Issue 76, Winter 1999/2000

The new director of the Detroit Institute of Arts padlocked the doors of an art exhibit, turning a show which was planned to display controversial art into a victim of censorship instead of its antidote. The exhibit, Art Until Now, was closed two days after its November opening by Director Graham Beal because some of the religious and racial artworks may offend ‘important parts of our community.’ Michigan artist Jef Bourgeau spent two years—aided by a museum curator—designing 12 weekly installations representing 20th century art, including, ‘the good, the bad, and the ugly.’ The first, Van Gogh’s Ear, was Bourgeau’s own rendition of controversial art of the 1990s. It included a vial of urine, a reference to Andre Serrano’s photograph, Piss Christ; a video mimicking British artist Tracey Emin’s film of herself showering while menstruating; and a toy Jesus wearing a condom which Bourgeau imagined as Chris Ofili’s response to the controversy over his painting, Holy Virgin Mary, of Brooklyn Museum fame.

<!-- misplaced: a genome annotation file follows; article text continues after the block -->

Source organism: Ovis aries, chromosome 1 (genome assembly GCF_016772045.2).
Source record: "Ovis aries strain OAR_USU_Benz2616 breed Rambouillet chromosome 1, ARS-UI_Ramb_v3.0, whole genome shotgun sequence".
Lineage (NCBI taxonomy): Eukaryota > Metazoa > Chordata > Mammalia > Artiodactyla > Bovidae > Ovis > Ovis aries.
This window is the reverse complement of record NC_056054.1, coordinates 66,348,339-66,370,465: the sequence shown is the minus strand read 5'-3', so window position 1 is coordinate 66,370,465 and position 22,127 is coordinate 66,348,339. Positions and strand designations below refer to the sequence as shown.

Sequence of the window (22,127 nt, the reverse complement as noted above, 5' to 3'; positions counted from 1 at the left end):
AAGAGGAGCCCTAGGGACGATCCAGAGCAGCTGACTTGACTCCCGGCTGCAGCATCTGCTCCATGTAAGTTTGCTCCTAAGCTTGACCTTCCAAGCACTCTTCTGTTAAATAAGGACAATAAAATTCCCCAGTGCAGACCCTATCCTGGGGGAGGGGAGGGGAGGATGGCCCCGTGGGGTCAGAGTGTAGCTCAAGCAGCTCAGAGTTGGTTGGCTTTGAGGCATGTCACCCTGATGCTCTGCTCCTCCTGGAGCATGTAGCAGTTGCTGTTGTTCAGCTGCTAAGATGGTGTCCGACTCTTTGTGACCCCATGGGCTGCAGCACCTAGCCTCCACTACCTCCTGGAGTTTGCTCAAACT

Did the so-far-unsuccessful attempt by New York’s mayor, Rudolph Giuliani, to close the Sensation show at the Brooklyn Museum (Censorship News 75) prompt the Detroit museum director to reject potentially controversial art? What commitment does a museum make when it commissions shows? And how is the integrity of the museum, as well as the rights of the artist and potential viewers, affected when a director steps in, and removes some of the artwork? Is it true, as the director of the DIA claimed, ‘Asking an artist to exclude one work in favor of another is not censorship’?